That year also saw the crest added to the sleeves before 1994 saw a change, with white stripes at the hem. During the 1990s, the sleeves were the main area of experimentation by O’Neills, with a large white ‘C’ from 1996-99 and then the county’s coat of arms on the new top for 2000 – the addition of navy as a trim colour not universally popular.

Kevin Murray of Cork against Kilkenny in the 1999 All-Ireland hurling final. This type of jersey had four years of service, 1996-99. Picture: Brendan Moran/Sportsfile
Kevin Murray of Cork against Kilkenny in the 1999 All-Ireland hurling final. This type of jersey had four years of service, 1996-99. Picture: Brendan Moran/Sportsfile

Change was necessitated in 2002 as Esat was subsumed into O2, but the jersey and its successor in 2004 were of the ‘evolution, not revolution’ principle. However, a new crest in 2004 – the previous one could not be copyrighted – featured Shandon Tower and Bandon Bridge, along with the traditional ship arriving into the harbour.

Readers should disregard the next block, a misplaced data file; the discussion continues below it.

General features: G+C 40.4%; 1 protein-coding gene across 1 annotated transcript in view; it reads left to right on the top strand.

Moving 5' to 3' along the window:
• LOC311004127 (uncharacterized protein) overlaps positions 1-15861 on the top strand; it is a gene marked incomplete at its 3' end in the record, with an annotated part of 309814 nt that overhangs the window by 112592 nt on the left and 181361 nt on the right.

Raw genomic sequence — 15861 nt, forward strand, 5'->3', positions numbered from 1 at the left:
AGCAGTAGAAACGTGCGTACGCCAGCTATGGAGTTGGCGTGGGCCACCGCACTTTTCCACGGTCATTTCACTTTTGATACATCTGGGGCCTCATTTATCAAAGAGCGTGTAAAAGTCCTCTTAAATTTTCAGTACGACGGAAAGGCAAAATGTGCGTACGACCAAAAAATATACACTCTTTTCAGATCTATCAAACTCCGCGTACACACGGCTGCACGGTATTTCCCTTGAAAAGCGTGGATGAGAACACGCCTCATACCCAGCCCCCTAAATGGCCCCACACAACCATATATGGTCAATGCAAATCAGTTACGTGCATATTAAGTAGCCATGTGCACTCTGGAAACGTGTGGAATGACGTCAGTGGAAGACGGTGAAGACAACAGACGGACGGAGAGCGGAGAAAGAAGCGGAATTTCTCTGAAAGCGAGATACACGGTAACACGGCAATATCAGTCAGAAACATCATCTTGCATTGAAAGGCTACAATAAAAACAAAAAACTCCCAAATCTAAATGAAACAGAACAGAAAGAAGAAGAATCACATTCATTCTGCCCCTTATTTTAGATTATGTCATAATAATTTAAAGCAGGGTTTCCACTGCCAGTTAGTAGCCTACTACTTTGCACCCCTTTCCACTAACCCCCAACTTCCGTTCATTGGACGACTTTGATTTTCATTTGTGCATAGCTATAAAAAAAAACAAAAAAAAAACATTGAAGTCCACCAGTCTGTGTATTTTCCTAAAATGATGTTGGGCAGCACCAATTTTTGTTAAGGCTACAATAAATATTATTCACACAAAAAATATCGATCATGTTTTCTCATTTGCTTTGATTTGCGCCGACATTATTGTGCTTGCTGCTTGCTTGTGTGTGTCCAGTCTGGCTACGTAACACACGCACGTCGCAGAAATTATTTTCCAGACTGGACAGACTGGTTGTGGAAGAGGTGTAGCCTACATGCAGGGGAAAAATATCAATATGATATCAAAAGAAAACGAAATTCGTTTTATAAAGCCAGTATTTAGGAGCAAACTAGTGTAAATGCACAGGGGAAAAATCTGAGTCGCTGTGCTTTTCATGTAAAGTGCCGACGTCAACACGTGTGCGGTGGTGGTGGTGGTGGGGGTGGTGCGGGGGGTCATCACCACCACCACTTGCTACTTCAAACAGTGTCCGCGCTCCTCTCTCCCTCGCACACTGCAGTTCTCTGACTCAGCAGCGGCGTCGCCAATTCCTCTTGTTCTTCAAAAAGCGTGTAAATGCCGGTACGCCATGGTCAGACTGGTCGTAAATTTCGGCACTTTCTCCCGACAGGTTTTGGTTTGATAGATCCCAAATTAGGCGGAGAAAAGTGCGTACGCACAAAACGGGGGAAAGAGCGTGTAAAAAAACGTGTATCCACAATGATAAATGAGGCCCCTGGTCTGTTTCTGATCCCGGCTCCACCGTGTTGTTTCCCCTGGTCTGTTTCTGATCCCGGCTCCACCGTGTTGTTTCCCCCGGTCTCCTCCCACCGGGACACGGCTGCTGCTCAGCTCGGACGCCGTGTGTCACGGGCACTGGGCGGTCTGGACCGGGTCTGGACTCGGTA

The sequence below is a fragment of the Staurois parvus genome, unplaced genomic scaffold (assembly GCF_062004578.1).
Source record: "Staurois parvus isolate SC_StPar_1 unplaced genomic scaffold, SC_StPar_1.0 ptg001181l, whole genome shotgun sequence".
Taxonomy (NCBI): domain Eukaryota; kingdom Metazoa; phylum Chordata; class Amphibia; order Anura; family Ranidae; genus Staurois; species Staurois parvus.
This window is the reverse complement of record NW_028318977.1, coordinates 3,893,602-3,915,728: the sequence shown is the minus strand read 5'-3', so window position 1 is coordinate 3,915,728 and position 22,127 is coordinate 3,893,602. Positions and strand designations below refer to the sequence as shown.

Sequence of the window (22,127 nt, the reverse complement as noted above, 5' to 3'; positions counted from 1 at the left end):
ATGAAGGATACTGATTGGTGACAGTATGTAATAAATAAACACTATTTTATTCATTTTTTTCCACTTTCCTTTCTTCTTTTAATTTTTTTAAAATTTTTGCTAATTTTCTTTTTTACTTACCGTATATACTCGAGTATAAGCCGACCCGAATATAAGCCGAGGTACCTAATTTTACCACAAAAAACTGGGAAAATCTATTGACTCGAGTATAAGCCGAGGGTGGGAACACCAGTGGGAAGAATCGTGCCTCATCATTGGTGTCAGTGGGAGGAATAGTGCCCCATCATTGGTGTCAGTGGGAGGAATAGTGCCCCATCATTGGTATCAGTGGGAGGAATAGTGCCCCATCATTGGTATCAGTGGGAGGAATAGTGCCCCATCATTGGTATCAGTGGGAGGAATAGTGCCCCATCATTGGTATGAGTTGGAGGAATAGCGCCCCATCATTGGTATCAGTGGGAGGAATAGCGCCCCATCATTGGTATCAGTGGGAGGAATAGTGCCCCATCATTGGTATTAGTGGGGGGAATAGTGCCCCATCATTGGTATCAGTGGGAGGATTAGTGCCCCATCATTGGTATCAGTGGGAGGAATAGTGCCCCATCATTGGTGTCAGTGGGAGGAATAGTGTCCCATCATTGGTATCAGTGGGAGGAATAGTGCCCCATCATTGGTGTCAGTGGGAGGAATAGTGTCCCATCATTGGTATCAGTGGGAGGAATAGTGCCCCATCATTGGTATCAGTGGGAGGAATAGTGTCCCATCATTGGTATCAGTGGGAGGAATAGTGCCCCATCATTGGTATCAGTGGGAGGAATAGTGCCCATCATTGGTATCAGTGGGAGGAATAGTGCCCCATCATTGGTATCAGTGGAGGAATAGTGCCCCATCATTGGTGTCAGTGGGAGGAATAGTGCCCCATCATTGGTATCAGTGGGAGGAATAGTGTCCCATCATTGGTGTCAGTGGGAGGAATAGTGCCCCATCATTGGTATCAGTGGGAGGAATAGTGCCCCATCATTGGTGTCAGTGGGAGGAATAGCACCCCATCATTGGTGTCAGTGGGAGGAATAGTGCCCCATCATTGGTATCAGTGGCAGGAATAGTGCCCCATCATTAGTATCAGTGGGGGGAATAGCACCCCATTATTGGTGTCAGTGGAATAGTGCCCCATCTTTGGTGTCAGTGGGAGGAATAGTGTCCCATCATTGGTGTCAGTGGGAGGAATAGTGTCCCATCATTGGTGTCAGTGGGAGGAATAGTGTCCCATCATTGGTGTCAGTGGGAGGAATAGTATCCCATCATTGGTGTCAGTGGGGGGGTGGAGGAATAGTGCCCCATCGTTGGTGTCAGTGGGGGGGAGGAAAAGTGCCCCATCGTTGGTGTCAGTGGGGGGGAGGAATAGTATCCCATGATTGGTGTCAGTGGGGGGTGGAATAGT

Seán Óg Ó hAilpín lifts the Liam MacCarthy Cup after the win over Galway in the 2005 All-Ireland SHC final. Cork wore this jersey style from 2004-06. Picture: Inpho/Tom Honan
Seán Óg Ó hAilpín lifts the Liam MacCarthy Cup after the win over Galway in the 2005 All-Ireland SHC final. Cork wore this jersey style from 2004-06. Picture: Inpho/Tom Honan

By 2007, O’Neills were beginning to feature three stripes prominently again – the company had won a 1980s court case against adidas allowing them to use the marking in Ireland – and Cork’s new jersey had that treatment. The 2010 All-Ireland football win came in the white alternative version of the new jersey launched earlier that year.